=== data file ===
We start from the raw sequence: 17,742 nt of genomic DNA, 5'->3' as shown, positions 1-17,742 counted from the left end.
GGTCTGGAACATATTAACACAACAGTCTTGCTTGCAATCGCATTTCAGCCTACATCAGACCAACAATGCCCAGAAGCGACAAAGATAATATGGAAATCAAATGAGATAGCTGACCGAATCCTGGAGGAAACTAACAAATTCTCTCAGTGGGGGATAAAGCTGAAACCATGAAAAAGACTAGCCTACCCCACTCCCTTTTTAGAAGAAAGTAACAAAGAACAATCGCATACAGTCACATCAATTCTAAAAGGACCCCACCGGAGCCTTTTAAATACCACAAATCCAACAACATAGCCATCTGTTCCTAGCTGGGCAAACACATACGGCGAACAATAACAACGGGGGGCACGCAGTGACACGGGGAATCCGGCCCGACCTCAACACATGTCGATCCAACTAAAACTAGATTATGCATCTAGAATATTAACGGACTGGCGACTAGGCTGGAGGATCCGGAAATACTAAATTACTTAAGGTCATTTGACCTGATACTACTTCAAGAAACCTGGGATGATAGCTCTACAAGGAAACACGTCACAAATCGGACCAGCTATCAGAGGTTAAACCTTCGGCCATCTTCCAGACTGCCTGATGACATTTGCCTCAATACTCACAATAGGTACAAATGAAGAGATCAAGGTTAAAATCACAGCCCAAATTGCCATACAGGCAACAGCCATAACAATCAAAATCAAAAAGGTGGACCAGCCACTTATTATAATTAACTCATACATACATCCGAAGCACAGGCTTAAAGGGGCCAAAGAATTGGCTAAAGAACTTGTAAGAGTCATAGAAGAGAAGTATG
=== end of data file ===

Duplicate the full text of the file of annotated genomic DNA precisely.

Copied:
We start from the raw sequence: 17,742 nt of genomic DNA, 5'->3' as shown, positions 1-17,742 counted from the left end.
GGTCTGGAACATATTAACACAACAGTCTTGCTTGCAATCGCATTTCAGCCTACATCAGACCAACAATGCCCAGAAGCGACAAAGATAATATGGAAATCAAATGAGATAGCTGACCGAATCCTGGAGGAAACTAACAAATTCTCTCAGTGGGGGATAAAGCTGAAACCATGAAAAAGACTAGCCTACCCCACTCCCTTTTTAGAAGAAAGTAACAAAGAACAATCGCATACAGTCACATCAATTCTAAAAGGACCCCACCGGAGCCTTTTAAATACCACAAATCCAACAACATAGCCATCTGTTCCTAGCTGGGCAAACACATACGGCGAACAATAACAACGGGGGGCACGCAGTGACACGGGGAATCCGGCCCGACCTCAACACATGTCGATCCAACTAAAACTAGATTATGCATCTAGAATATTAACGGACTGGCGACTAGGCTGGAGGATCCGGAAATACTAAATTACTTAAGGTCATTTGACCTGATACTACTTCAAGAAACCTGGGATGATAGCTCTACAAGGAAACACGTCACAAATCGGACCAGCTATCAGAGGTTAAACCTTCGGCCATCTTCCAGACTGCCTGATGACATTTGCCTCAATACTCACAATAGGTACAAATGAAGAGATCAAGGTTAAAATCACAGCCCAAATTGCCATACAGGCAACAGCCATAACAATCAAAATCAAAAAGGTGGACCAGCCACTTATTATAATTAACTCATACATACATCCGAAGCACAGGCTTAAAGGGGCCAAAGAATTGGCTAAAGAACTTGTAAGAGTCATAGAAGAGAAGTATG